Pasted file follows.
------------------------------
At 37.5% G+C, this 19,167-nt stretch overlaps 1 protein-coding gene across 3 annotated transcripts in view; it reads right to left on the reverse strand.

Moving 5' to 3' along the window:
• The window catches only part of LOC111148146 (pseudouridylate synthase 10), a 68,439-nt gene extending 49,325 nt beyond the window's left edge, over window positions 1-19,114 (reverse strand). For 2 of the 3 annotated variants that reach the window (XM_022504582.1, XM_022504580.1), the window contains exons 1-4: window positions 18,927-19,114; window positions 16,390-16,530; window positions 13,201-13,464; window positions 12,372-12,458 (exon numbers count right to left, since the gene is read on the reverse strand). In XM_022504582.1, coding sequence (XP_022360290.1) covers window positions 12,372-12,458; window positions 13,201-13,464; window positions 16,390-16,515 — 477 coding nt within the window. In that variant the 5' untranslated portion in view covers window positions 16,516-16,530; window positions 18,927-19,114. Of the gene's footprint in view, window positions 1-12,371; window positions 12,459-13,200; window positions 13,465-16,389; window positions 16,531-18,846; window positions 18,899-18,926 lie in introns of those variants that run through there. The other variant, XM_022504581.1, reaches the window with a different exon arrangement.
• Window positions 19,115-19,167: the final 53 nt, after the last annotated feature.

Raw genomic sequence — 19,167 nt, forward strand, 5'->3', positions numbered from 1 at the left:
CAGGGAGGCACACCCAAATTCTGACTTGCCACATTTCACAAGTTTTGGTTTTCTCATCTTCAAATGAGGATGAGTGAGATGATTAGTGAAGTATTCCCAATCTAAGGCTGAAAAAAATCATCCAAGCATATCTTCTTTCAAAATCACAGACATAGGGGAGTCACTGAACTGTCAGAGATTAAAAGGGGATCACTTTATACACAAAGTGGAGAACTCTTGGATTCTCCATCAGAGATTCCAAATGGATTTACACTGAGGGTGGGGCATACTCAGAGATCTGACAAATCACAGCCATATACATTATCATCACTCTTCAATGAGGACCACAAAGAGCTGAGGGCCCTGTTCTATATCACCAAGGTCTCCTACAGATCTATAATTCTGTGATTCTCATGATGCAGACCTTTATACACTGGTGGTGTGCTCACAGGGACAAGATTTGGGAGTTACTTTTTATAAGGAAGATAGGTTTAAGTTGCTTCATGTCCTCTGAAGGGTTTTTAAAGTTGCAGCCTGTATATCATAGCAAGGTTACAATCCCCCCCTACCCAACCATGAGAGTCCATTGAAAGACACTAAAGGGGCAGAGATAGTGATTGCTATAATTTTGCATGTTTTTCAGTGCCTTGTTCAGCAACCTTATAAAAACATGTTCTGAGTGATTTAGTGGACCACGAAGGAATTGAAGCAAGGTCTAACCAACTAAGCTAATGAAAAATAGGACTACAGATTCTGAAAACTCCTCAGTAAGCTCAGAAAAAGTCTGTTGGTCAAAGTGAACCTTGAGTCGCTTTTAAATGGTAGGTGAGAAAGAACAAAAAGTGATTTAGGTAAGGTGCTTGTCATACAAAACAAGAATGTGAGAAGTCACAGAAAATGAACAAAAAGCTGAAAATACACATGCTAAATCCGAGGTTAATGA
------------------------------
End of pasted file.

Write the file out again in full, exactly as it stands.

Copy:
At 37.5% G+C, this 19,167-nt stretch overlaps 1 protein-coding gene across 3 annotated transcripts in view; it reads right to left on the reverse strand.

Moving 5' to 3' along the window:
• The window catches only part of LOC111148146 (pseudouridylate synthase 10), a 68,439-nt gene extending 49,325 nt beyond the window's left edge, over window positions 1-19,114 (reverse strand). For 2 of the 3 annotated variants that reach the window (XM_022504582.1, XM_022504580.1), the window contains exons 1-4: window positions 18,927-19,114; window positions 16,390-16,530; window positions 13,201-13,464; window positions 12,372-12,458 (exon numbers count right to left, since the gene is read on the reverse strand). In XM_022504582.1, coding sequence (XP_022360290.1) covers window positions 12,372-12,458; window positions 13,201-13,464; window positions 16,390-16,515 — 477 coding nt within the window. In that variant the 5' untranslated portion in view covers window positions 16,516-16,530; window positions 18,927-19,114. Of the gene's footprint in view, window positions 1-12,371; window positions 12,459-13,200; window positions 13,465-16,389; window positions 16,531-18,846; window positions 18,899-18,926 lie in introns of those variants that run through there. The other variant, XM_022504581.1, reaches the window with a different exon arrangement.
• Window positions 19,115-19,167: the final 53 nt, after the last annotated feature.

Raw genomic sequence — 19,167 nt, forward strand, 5'->3', positions numbered from 1 at the left:
CAGGGAGGCACACCCAAATTCTGACTTGCCACATTTCACAAGTTTTGGTTTTCTCATCTTCAAATGAGGATGAGTGAGATGATTAGTGAAGTATTCCCAATCTAAGGCTGAAAAAAATCATCCAAGCATATCTTCTTTCAAAATCACAGACATAGGGGAGTCACTGAACTGTCAGAGATTAAAAGGGGATCACTTTATACACAAAGTGGAGAACTCTTGGATTCTCCATCAGAGATTCCAAATGGATTTACACTGAGGGTGGGGCATACTCAGAGATCTGACAAATCACAGCCATATACATTATCATCACTCTTCAATGAGGACCACAAAGAGCTGAGGGCCCTGTTCTATATCACCAAGGTCTCCTACAGATCTATAATTCTGTGATTCTCATGATGCAGACCTTTATACACTGGTGGTGTGCTCACAGGGACAAGATTTGGGAGTTACTTTTTATAAGGAAGATAGGTTTAAGTTGCTTCATGTCCTCTGAAGGGTTTTTAAAGTTGCAGCCTGTATATCATAGCAAGGTTACAATCCCCCCCTACCCAACCATGAGAGTCCATTGAAAGACACTAAAGGGGCAGAGATAGTGATTGCTATAATTTTGCATGTTTTTCAGTGCCTTGTTCAGCAACCTTATAAAAACATGTTCTGAGTGATTTAGTGGACCACGAAGGAATTGAAGCAAGGTCTAACCAACTAAGCTAATGAAAAATAGGACTACAGATTCTGAAAACTCCTCAGTAAGCTCAGAAAAAGTCTGTTGGTCAAAGTGAACCTTGAGTCGCTTTTAAATGGTAGGTGAGAAAGAACAAAAAGTGATTTAGGTAAGGTGCTTGTCATACAAAACAAGAATGTGAGAAGTCACAGAAAATGAACAAAAAGCTGAAAATACACATGCTAAATCCGAGGTTAATGA